Physicians would need training to identify the nerve that should be targeted, he added.
The 15-minute treatment is done using local anesthesia, according to the researchers. The current study only looks at forehead wrinkles; future research will study the procedure elsewhere on the face, Palmer said.
For the study, researchers tried the technique on 31 people, all of whom had fewer wrinkles after two to eight injections. The most common side effects were headaches and skin redness. The level of discomfort was comparable to that from Botox or fillers, Palmer said.
But unlike Botox, which takes a few days to kick in, the effects of the cryotechnology are seen immediately, the researchers say.
Because this study was presented at a medical meeting, the data and conclusions should be viewed as preliminary until published in a peer-reviewed journal.
Palmer said he didn't see the new technology as a replacement for Botox, but instead as an alternative for people who don't want an injection of a neurotoxin.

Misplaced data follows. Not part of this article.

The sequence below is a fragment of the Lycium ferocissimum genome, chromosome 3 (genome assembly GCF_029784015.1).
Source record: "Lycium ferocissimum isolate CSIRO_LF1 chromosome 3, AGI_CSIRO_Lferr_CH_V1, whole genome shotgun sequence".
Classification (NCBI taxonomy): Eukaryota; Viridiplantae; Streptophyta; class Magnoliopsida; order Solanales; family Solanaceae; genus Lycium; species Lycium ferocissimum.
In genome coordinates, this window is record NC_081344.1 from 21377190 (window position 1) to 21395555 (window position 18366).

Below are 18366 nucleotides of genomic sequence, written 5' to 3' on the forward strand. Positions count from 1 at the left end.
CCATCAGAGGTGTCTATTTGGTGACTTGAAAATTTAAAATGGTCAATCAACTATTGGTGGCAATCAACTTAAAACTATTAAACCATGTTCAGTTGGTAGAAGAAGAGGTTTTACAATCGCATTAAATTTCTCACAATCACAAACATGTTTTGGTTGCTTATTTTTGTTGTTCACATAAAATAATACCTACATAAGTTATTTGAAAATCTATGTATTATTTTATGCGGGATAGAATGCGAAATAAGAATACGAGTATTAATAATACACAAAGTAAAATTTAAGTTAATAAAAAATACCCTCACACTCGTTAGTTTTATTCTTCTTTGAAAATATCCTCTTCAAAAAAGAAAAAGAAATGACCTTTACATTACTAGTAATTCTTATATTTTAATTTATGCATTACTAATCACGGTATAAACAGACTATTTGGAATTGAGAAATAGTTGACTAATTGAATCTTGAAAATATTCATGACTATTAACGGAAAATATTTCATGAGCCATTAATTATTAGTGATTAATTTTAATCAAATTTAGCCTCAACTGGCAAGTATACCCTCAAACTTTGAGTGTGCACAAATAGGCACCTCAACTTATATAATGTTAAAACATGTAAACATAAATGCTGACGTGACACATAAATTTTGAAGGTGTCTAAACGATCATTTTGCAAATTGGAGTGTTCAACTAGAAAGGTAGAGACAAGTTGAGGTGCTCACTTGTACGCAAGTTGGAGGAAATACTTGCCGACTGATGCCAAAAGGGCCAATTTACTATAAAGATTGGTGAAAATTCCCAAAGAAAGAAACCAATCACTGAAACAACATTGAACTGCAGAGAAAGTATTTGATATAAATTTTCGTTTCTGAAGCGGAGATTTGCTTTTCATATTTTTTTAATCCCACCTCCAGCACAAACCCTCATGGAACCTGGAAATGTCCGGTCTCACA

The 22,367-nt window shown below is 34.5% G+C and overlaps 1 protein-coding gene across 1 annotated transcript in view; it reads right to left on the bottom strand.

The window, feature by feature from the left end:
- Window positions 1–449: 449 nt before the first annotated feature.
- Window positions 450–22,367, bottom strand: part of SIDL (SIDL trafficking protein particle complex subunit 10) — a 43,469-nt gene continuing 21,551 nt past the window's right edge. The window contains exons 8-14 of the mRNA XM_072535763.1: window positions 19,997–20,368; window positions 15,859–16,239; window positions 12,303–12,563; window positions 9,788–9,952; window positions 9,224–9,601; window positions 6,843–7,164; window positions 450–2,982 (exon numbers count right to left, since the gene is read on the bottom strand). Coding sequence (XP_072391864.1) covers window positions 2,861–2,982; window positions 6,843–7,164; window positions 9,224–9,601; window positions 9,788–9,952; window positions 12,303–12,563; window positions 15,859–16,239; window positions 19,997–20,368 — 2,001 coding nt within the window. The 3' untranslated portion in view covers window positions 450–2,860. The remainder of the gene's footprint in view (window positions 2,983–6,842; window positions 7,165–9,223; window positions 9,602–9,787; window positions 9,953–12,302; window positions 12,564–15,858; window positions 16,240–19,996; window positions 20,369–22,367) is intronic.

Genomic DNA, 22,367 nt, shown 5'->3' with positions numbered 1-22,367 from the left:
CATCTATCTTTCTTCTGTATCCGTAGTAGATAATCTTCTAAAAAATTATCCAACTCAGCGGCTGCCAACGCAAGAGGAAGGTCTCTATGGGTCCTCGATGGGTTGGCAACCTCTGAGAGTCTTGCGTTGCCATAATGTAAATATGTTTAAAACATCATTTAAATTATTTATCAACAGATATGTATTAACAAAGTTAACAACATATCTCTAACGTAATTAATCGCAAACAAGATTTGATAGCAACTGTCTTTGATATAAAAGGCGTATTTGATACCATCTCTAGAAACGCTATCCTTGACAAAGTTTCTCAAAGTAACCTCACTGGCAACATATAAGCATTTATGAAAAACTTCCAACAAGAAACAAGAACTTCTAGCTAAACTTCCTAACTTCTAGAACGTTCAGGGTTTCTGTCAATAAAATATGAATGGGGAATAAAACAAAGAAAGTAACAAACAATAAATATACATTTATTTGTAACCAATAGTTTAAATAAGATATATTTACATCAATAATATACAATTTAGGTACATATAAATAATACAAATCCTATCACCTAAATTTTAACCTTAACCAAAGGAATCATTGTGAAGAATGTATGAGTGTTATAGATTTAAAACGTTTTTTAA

The company will eventually seek FDA approval as a medical device. Palmer said the company might first seek approval in Europe.
Dr. Brian Zelickson, an associate professor of dermatology at the University of Minnesota in Minneapolis, said the technique sounds promising, but needs more research to determine how long results last and to make sure no lasting nerve or muscle injury occurs that could cause permanent changes in sensation.
He agreed that the toxin-free cosmetic procedure might win some followers.
"Botox and Dysport are very easy, very quick, the patient satisfaction profile is great and there are very few side effects," said Zelickson, incoming president of ASLMS. "It's a high bar to leap over, but there are some people that don't like t
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